Looks like Commissioner Gordon has some new GTFS for me.

Summary view

GTFS feeds can be organized into collections, where users will get a summary of the most recently loaded datasets. Users can see basic stats at a glance for every feed such as the number of routes and stops, when the feed expires, and how many validation warnings were encountered when importing the feed.

A Data Tools histogram showing service hours per date (by mode) for the MARTA GTFS feed.

By diving into a feed, you can see more details on why the validation warnings were flagged and even deploy the feed to a test environment running OpenTripPlanner, allowing you to see how the feed will perform once deployed to the production journey planner. You can also drill down into detailed statistics about routes, trip patterns, and stops for any calendar date of service.

Data Tools is a powerful friend when checking GTFS feeds for accuracy and completeness. Here is a look at trips per hour histograms for selected Bronx Bus routes on October 5, 2018.

Timetable/Schedule editing

Make use of a built-in spreadsheet application that is optimized for transit schedules. For example, you can duplicate a trip and offset it in time (allowing rapid creation of trips that have the same run time) or offset a block of times. You can even copy and paste timepoints directly from spreadsheets on your local machine, which is great if this is the format available from your third-party operator.

Looks and feels remarkably familiar, with a few tricks and keyboard shortcuts up its sleeve for quick timetable editing.

Deployment to OpenTripPlanner

Data Tools enables users to easily dispatch new GTFS feeds and up-to-date OpenStreetMap data to OpenTripPlanner, one of the most popular open source platforms for multimodal journey planning.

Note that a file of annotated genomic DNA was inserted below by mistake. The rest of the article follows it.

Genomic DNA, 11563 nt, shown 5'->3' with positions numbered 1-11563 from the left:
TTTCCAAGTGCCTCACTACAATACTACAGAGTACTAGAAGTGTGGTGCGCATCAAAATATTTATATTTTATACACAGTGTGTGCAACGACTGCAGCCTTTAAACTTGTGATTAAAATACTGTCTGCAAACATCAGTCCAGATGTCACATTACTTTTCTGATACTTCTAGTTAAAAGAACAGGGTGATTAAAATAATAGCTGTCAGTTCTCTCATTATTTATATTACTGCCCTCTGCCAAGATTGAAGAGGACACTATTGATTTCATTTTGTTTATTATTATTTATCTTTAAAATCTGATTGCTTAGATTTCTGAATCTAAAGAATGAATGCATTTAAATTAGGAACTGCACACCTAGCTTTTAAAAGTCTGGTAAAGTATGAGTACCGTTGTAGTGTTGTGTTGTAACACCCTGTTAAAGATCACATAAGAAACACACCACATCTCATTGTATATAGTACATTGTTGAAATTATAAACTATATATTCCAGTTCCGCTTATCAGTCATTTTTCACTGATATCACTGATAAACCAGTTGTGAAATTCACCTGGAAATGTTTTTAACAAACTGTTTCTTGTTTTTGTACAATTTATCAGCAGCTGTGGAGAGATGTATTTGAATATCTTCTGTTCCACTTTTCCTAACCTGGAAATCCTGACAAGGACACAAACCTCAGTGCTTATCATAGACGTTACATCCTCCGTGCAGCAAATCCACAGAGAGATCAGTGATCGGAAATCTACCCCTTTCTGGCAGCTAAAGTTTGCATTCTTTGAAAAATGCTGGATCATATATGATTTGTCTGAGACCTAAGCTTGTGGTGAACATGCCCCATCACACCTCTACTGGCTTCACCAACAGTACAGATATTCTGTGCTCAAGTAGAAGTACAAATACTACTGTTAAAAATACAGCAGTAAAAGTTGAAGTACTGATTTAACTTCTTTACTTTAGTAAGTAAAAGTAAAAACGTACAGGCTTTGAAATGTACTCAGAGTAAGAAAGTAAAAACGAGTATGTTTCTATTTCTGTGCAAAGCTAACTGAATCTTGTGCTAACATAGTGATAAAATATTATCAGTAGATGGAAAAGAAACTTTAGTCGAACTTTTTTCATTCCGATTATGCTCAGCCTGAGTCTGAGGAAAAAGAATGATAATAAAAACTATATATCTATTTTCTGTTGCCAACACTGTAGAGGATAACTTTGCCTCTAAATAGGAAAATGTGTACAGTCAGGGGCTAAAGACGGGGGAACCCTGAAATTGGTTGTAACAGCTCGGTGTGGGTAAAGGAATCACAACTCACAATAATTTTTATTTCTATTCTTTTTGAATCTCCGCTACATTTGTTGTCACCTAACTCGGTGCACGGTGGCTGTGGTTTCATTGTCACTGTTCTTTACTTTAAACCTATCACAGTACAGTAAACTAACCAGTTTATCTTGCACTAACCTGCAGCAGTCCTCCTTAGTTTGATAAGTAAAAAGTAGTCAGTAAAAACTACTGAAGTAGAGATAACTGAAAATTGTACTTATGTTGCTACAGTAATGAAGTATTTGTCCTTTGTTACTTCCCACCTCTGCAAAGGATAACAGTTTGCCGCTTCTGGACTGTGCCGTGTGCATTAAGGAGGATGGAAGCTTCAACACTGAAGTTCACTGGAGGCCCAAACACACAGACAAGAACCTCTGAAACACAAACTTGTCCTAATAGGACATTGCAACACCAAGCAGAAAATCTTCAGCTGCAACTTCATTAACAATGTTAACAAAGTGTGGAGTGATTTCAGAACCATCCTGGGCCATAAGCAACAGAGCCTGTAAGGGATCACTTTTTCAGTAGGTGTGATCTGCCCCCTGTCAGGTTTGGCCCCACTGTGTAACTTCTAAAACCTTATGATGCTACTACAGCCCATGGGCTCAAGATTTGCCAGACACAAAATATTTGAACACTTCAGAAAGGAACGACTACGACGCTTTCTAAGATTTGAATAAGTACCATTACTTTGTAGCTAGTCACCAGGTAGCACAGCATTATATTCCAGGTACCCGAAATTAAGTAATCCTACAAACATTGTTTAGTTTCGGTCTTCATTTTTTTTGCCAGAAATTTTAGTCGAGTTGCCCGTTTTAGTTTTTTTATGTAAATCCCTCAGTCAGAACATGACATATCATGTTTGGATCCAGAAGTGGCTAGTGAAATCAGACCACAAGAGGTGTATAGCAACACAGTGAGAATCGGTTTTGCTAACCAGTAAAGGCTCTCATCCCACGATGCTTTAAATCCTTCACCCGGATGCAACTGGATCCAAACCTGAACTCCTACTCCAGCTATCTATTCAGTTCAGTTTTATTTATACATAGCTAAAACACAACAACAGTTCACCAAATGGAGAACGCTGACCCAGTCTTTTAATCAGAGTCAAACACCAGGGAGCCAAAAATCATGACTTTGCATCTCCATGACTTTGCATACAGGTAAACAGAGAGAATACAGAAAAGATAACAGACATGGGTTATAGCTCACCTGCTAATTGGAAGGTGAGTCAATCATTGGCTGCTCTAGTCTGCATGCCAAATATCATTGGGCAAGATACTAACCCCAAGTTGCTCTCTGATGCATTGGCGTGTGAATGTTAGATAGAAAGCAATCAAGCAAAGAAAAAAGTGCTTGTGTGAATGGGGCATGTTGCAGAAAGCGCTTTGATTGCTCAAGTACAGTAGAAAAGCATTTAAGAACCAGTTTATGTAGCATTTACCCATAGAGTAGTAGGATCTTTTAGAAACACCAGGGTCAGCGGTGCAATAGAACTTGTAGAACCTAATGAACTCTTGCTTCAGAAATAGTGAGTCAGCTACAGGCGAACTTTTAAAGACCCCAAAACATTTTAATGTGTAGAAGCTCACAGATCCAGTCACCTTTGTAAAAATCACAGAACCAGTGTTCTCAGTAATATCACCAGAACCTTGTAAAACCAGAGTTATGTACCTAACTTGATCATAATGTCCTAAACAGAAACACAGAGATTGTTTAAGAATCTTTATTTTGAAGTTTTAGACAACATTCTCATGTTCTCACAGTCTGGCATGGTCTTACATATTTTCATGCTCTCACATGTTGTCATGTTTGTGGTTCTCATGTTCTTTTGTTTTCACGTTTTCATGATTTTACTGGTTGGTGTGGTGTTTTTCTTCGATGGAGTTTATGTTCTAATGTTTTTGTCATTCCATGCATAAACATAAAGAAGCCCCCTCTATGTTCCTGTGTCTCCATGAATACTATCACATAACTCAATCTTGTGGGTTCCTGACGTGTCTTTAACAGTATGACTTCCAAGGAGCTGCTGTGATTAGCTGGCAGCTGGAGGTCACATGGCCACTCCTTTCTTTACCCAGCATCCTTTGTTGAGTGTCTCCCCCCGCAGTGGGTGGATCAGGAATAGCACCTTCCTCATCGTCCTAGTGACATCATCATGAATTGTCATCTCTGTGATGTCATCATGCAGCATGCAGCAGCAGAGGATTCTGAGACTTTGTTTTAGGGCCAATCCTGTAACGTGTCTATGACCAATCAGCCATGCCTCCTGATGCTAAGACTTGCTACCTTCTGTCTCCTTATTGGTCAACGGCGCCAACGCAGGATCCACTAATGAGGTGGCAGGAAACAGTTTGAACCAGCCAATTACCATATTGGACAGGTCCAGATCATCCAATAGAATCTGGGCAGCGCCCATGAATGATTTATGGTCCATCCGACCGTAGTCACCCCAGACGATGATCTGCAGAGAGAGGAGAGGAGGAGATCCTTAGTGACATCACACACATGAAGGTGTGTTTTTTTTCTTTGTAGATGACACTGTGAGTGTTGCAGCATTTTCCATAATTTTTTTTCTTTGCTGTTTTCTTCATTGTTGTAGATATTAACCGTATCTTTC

Users can manage test and production OpenTripPlanner environments with the click of a button. Data Tools helps trip planners stay in sync with the latest transit data while bypassing the usual command-line GTFS wrangling and server management. And if an agency partner finds a problem in their feed, they can edit the feed, ensure it passes validation, and test it in the trip planner, without having to wait for staff to manually deploy data to servers.

Sample workflow for using Data Tools to test a GTFS feed in OpenTripPlanner.

This means that users editing GTFS can now iterate very quickly by editing the feed, viewing it in the trip planner, and returning to the editor to make additional changes. GTFS management and maintenance has traditionally been handled with multiple tools; now a single user can quickly create and test GTFS data.

Want to learn more?

Data Tools and its supporting staff have moved to IBI Group. Please drop us a line to hear how a subscription to our hosted Conveyal Data Tools can improve your GTFS workflow. We’d love to talk through your GTFS challenges and share a demo of how our software can help.



Landon Reed

Interested in transit, planning, maps, and the data that support them all.